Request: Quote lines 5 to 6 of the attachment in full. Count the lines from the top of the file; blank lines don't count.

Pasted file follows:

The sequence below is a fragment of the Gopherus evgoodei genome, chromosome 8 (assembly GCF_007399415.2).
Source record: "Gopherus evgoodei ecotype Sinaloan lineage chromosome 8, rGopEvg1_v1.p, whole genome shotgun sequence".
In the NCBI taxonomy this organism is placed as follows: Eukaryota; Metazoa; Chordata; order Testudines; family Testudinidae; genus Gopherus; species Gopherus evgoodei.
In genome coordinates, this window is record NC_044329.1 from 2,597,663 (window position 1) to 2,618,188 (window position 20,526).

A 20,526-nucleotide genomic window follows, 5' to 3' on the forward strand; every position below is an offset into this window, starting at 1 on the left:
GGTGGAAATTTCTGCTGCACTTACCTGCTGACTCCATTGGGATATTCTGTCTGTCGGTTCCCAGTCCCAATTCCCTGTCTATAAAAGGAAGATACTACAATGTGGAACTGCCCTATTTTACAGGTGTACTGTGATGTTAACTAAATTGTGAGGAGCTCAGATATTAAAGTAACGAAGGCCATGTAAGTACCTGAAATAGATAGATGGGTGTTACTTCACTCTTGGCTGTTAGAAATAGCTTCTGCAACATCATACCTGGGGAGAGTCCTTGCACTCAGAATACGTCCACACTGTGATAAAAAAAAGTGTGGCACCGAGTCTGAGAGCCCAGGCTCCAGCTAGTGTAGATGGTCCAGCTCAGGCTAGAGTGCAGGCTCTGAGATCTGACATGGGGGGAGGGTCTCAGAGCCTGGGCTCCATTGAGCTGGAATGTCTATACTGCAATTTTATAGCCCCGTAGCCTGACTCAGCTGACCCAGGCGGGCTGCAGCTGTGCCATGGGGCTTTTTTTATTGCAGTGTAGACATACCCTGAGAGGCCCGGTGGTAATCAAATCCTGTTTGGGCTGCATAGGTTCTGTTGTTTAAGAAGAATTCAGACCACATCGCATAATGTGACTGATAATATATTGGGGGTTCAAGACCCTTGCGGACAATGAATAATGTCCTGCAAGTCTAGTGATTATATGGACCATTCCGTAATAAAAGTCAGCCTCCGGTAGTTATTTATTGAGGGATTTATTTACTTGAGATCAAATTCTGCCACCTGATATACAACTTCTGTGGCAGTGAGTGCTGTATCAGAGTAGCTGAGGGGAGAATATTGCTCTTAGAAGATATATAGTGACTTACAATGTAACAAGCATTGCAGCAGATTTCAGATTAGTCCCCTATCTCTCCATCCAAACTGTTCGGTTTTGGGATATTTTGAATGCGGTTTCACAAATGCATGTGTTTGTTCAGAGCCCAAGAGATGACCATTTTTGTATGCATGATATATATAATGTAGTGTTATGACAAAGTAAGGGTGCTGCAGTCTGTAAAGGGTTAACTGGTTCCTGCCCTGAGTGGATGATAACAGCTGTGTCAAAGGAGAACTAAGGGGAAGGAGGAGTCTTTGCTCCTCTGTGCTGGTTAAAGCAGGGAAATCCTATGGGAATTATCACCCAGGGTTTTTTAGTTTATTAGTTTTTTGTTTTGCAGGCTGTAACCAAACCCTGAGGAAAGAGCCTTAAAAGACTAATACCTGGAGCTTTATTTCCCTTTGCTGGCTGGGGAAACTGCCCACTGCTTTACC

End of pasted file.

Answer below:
A 20,526-nucleotide genomic window follows, 5' to 3' on the forward strand; every position below is an offset into this window, starting at 1 on the left:
GGTGGAAATTTCTGCTGCACTTACCTGCTGACTCCATTGGGATATTCTGTCTGTCGGTTCCCAGTCCCAATTCCCTGTCTATAAAAGGAAGATACTACAATGTGGAACTGCCCTATTTTACAGGTGTACTGTGATGTTAACTAAATTGTGAGGAGCTCAGATATTAAAGTAACGAAGGCCATGTAAGTACCTGAAATAGATAGATGGGTGTTACTTCACTCTTGGCTGTTAGAAATAGCTTCTGCAACATCATACCTGGGGAGAGTCCTTGCACTCAGAATACGTCCACACTGTGATAAAAAAAAGTGTGGCACCGAGTCTGAGAGCCCAGGCTCCAGCTAGTGTAGATGGTCCAGCTCAGGCTAGAGTGCAGGCTCTGAGATCTGACATGGGGGGAGGGTCTCAGAGCCTGGGCTCCATTGAGCTGGAATGTCTATACTGCAATTTTATAGCCCCGTAGCCTGACTCAGCTGACCCAGGCGGGCTGCAGCTGTGCCATGGGGCTTTTTTTATTGCAGTGTAGACATACCCTGAGAGGCCCGGTGGTAATCAAATCCTGTTTGGGCTGCATAGGTTCTGTTGTTTAAGAAGAATTCAGACCACATCGCATAATGTGACTGATAATATATTGGGGGTTCAAGACCCTTGCGGACAATGAATAATGTCCTGCAAGTCTAGTGATTATATGGACCATTCCGTAATAAAAGTCAGCCTCCGGTAGTTATTTATTGAGGGATTTATTTACTTGAGATCAAATTCTGCCACCTGATATACAACTTCTGTGGCAGTGAGTGCTGTATCAGAGTAGCTGAGGGGAGAATATTGCTCTTAGAAGATATATAGTGACTTACAATGTAACAAGCATTGCAGCAGATTTCAGATTAGTCCCCTATCTCTCCATCCAAACTGTTCGGTTTTGGGATATTTTGAATGCGGTTTCACAAATGCATGTGTTTGTTCAGAGCCCAAGAGATGACCATTTTTGTATGCATGATATATATAATGTAGTGTTATGACAAAGTAAGGGTGCTGCAGTCTGTAAAGGGTTAACTGGTTCCTGCCCTGAGTGGATGATAACAGCTGTGTCAAAGGAGAACTAAGGGGAAGGAGGAGTCTTTGCTCCTCTGTGCTGGTTAAAGCAGGGAAATCCTATGGGAATTATCACCCAGGGTTTTTTAGTTTATTAGTTTTTTGTTTTGCAGGCTGTAACCAAACCCTGAGGAAAGAGCCTTAAAAGACTAATACCTGGAGCTTTATTTCCCTTTGCTGGCTGGGGAAACTGCCCACTGCTTTACC